The Hidden Education Missing in "Educated"
Missing out on school led Tara Westover to miss out on more than knowledge.
Posted October 11, 2021 | Reviewed by Ekua Hagan
- In Tara Westover's memoir "Educated," she describes not being allowed to get a formal education. But she also missed key social learning.
- Research shows how intergroup contact—having interactions with people unlike oneself—reduces one's bias against others.
- Hearing weak versions of outsiders' arguments, not a strong version put forward by someone committed, "inoculates" people against that view.
- Being raised without contact with outsiders and only being provided weak versions of outside arguments prepared Tara Westover for extremism.
Tara Westover was not allowed to go to school. That was the most obvious difference between her and other children, she writes in her memoir, Educated. She also was not allowed to go to the doctor, with her family relying instead on herbal and naturalistic methods of healing. Tara was brought up in a family culture that was insular in the extreme, where her father, brother, and other family members told her that too much contact with the outside world would corrupt her.
My friend and colleague Peter Leavitt are reading Educated as part of an ongoing discussion group we have on political disagreements. We introduced this series in this previous blog post. Today we’ll be discussing education and intergroup contact. [Note: Since the majority of people written about in the memoir are part of the Westover family, we’ll be using first names for the author and other characters to help make it clear who we’re talking about.]
Alex: Growing up without access to formal medical care causes obvious harm to the Westover family. Tara’s mother and brother, Shawn, both suffer brain injuries, which go untreated or have severely delayed treatment. The threat of injury is a constant in Tara’s childhood. Yet I want to focus first on the theme that she identifies in her title: education. In not getting a formal education, Tara did not have an opportunity to develop knowledge about the broader world that helps her take more control of her own life and world.
Peter: It’s striking to me how much effort the Westovers put into preventing their children from being influenced by the outside world. They clearly go to extremes to do this and, as you observe, it prevents Tara and her siblings from getting care and education that they would benefit from. Not only that, they are effectively prevented from obtaining any extensive experience with people living different lives from them. Exposure to ordinary others doing mundane things in mundane contexts and the social learning that happens as a result is something that most of us take for granted but is incredibly important, developmentally.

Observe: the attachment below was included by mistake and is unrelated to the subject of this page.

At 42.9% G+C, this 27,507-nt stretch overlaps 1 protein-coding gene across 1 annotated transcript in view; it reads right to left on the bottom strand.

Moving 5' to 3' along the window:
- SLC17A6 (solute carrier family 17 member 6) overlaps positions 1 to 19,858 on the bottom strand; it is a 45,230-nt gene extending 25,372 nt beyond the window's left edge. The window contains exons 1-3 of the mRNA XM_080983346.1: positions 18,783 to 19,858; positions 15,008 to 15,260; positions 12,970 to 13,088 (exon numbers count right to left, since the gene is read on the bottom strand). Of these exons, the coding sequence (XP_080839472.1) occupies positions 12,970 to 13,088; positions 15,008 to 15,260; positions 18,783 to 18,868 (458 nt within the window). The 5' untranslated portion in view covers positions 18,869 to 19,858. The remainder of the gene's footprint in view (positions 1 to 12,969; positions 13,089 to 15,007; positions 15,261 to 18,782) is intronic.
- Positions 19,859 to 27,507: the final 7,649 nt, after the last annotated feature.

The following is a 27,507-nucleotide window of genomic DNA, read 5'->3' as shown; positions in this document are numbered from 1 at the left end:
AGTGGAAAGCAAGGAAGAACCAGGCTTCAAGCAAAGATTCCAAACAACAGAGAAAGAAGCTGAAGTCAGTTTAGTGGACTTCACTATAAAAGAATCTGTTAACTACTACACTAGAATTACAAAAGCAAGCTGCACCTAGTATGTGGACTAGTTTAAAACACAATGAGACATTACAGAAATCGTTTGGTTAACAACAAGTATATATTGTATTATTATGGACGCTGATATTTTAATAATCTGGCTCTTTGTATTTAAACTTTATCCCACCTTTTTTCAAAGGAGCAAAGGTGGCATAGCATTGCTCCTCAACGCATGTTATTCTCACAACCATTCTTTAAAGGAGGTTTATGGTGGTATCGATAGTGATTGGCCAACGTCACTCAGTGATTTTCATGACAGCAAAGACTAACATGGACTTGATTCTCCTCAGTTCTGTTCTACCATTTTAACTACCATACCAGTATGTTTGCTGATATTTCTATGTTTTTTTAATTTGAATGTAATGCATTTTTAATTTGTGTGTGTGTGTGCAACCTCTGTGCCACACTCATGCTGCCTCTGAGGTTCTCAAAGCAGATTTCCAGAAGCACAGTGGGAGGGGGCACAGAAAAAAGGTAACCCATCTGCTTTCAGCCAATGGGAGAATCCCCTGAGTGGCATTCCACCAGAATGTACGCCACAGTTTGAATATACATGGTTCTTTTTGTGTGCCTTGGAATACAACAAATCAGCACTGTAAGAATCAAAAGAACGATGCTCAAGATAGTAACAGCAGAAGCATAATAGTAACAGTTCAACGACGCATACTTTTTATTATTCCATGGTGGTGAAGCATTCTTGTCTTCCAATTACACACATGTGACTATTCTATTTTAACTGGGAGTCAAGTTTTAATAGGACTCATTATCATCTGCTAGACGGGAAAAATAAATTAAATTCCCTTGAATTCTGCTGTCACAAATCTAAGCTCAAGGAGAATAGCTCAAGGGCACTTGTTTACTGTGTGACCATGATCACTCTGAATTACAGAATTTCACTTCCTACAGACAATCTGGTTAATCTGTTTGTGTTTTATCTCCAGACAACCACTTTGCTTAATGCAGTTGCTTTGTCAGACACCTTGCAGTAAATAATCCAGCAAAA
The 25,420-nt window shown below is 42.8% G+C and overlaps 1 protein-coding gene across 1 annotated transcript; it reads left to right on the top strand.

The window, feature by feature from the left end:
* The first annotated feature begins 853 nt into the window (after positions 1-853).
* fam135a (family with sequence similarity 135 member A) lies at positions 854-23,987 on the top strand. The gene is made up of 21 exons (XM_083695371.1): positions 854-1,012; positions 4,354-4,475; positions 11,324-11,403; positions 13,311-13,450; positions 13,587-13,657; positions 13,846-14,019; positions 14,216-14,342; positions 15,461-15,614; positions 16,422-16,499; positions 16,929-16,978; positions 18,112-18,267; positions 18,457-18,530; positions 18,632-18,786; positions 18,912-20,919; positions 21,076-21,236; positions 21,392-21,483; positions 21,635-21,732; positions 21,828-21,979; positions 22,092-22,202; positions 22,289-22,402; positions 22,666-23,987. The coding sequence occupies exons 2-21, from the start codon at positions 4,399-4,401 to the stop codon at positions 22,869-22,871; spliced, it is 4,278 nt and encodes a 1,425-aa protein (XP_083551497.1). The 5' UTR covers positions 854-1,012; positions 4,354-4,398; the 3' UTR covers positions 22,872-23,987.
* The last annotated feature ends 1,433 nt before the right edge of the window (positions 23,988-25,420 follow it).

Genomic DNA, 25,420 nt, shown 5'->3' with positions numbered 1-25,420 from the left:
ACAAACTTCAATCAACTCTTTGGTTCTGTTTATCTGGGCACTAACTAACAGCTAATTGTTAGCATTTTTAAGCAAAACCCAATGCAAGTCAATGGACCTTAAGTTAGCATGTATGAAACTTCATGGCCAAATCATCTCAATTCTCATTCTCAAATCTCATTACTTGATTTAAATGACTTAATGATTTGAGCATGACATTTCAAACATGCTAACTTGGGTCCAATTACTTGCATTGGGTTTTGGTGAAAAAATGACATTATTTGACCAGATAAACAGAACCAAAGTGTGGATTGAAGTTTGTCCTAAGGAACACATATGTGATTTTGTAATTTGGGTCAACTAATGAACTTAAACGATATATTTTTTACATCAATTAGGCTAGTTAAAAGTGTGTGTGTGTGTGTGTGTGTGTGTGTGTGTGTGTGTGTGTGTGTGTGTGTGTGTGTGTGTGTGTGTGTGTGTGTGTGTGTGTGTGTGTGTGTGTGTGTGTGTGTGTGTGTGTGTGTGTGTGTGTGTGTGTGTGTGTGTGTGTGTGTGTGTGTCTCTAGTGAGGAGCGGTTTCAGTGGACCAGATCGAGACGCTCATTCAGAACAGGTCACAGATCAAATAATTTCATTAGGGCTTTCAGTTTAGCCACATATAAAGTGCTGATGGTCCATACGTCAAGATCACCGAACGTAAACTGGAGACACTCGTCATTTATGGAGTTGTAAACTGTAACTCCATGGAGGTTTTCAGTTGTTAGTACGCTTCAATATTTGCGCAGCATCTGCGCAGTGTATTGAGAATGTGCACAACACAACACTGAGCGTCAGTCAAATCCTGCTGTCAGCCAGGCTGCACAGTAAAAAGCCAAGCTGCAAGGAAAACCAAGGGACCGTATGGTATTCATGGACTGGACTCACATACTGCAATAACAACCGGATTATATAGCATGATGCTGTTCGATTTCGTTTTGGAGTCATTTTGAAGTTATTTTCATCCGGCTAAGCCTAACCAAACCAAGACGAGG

At a less extreme level, I think this process is actually commonplace; many people end up not knowing about the different types of lives others lead. Some of it is accidental, merely a product of the circumstances we were raised in, but much of it is more deliberate. I think about my own Mormon upbringing and the explicit instructions to avoid “the mere appearance of evil” which meant that I actively avoided a lot of people and places that I might have learned from. I think about how many other people live by rules similar to this. And I think, and worry, about the downstream consequences of it later in life.
Alex: “The Big Sort” of U.S. culture has been a theme in recent social science (there’s a 2008 book of that title). That book cites several relevant statistics about trends in the U.S.: people with college degrees tend not to move across the country anymore, but instead congregate in cities; megachurches have grown by targeting people who fit a particular “type” as opposed to building messages around bringing different local types together; and from 1976 to 2004, about twice as many people found themselves living in “landslide counties” that overwhelming favor one political party over the other. More and more, people live around those who are like them in education, religion, and political beliefs. These trends only seem to have accelerated with the growth in social media and division of news media into separate ecosystems.